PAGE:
Here’s the single skill that will end the most difficult of power dynamics: S.E.W.
In my post called “Power Dynamics: We know ’em when when we see ’em,” I described how lapsing into instinctive power differences is what behind every relationship conflict.
While the magical experience of falling in love is what draws most couples together, the honeymoon ends when one person tries to control the other.
Since no one–literally no one, beginning with infants who are old enough to have a burgeoning sense of self–is willing to be controlled, initial placation inevitably turns into resistance and resentment. Couples often try to find their way out of the resulting stuckness through “compromise,” a poor replacement for the flow of in-loveness. They might go into a seesaw of meting out “power up” like dealing out a deck of cards–you get to be on top around finances, me around sex, you around social invitations, me around work, etc. But finding that initial thrall of deep connection drifts further and further from their grasp, as this strategy means either giving up either vulnerability or one’s sense of agency.
That all sounds so complicated, doesn’t it? What in the world might solve such difficult and commonplace entanglements?
Telling the unarguable truth through S.E.W.
I’ve talked about the unarguable truth many times in my blogs (you can find them all at my website, http://www.juliacolwell.com) and in my podcasts. Over the years, my respect for this very simple (not easy!) practice has deepened. I thought it was just a better way to use “I statements,” the old stand-by from the ’70s that we all cheated with. (“I feel like you aren’t listening to me! And you don’t get to argue with how I feel!”) As I learn more about how we construct emotions,” the unarguable truth is the fastest path I’ve found to shifting out of projection and blame to the real issue (and then to moving the emotion out of the body).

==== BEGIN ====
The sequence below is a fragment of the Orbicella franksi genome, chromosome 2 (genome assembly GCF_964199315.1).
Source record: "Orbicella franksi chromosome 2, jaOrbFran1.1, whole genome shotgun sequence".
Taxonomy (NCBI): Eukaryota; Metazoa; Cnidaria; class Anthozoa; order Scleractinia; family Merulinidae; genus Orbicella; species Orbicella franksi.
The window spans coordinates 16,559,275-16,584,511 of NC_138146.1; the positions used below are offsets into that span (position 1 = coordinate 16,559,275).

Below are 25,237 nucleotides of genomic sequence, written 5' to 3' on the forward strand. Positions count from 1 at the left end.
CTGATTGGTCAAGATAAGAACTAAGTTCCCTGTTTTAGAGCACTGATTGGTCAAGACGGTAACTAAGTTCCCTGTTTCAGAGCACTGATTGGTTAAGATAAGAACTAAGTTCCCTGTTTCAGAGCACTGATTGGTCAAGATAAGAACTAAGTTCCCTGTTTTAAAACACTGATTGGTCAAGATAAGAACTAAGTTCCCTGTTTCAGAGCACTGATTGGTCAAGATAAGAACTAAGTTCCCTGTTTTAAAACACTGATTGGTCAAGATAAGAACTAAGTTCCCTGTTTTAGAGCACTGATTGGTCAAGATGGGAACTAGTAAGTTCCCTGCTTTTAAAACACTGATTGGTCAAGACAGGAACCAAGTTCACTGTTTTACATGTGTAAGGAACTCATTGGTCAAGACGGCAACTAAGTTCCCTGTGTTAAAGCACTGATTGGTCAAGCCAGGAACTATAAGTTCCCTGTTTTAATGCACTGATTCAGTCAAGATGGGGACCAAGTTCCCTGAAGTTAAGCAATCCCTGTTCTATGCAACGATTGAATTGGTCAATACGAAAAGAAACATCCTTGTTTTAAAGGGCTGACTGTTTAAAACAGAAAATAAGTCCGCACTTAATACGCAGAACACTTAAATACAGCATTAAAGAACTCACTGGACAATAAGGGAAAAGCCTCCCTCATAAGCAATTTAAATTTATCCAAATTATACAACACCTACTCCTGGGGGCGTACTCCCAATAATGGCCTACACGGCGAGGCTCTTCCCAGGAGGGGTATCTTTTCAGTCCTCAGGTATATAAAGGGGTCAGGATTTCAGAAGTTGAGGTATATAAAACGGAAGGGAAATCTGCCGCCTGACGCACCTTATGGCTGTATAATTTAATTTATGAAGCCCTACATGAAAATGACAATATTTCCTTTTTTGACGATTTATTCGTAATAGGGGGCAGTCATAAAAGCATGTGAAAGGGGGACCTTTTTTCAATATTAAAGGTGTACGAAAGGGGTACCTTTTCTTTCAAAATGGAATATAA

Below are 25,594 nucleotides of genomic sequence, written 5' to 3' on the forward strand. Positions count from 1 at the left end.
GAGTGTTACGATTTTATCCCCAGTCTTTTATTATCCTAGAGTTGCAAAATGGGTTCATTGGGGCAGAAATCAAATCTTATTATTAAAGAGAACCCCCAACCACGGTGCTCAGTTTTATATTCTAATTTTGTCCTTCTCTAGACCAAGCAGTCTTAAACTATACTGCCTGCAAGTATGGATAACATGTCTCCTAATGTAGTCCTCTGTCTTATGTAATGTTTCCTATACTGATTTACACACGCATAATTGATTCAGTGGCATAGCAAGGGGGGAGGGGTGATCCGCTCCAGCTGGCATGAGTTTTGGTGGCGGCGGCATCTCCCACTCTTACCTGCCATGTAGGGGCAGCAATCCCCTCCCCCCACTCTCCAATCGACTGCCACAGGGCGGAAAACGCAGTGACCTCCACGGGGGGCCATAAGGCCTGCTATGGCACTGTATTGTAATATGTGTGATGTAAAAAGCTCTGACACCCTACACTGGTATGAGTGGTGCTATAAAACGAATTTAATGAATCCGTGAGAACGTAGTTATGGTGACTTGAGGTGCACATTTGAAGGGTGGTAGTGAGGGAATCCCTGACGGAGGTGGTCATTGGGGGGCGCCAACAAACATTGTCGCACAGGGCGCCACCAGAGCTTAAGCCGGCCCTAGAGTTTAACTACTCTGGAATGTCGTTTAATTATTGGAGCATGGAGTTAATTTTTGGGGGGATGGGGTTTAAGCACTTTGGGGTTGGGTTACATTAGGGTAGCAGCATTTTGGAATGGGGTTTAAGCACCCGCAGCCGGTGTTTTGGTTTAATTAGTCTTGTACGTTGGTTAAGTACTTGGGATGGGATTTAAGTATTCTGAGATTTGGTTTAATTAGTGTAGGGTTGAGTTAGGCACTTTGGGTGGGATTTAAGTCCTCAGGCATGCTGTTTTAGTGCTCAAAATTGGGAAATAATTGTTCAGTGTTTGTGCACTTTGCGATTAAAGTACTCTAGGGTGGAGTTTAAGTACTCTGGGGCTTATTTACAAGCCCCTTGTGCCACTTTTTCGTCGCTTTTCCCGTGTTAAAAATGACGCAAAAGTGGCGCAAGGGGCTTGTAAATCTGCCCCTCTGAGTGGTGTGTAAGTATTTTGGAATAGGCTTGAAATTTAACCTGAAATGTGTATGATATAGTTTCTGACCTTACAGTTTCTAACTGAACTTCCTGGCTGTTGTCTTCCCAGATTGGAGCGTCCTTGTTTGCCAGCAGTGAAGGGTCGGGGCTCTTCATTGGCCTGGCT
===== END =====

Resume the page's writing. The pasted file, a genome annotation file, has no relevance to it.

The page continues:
So here’s a review of what’s unarguable:
Sensations: Called “interoception” by neuroscientists, noticing your sensations brings your attention to where it belongs: Away from the outside and back to your own inner experience. Truly, there’s no “out there out there.” Everything that you’re trying to make meaning of in terms of the outside world is streaming through whatever concepts you’ve learned, and so are now using to try to understand and predict it. Really. EVERYTHING. So your sensations are your best ways to track down what you’re carrying around as beliefs (which are, of course, all arguable.)
Emotions: If you follow your sensations, they’ll lead you to what emotions you’re feeling. Tension up around you jaw, neck, shoulders tells you you’re angry because you’re not getting what you want (or getting what you don’t want). Contraction in your throat or heaviness in you chest is an indication that you’re sad because you’ve experienced loss. And flutters or twisting in your stomach or chest tells you you’re scared, that you’re perceiving a threat or a danger. Does that mean there truly is an obstacle, intrusion, loss, or threat? Nope. You pretty much made all of that up, through how you see the world.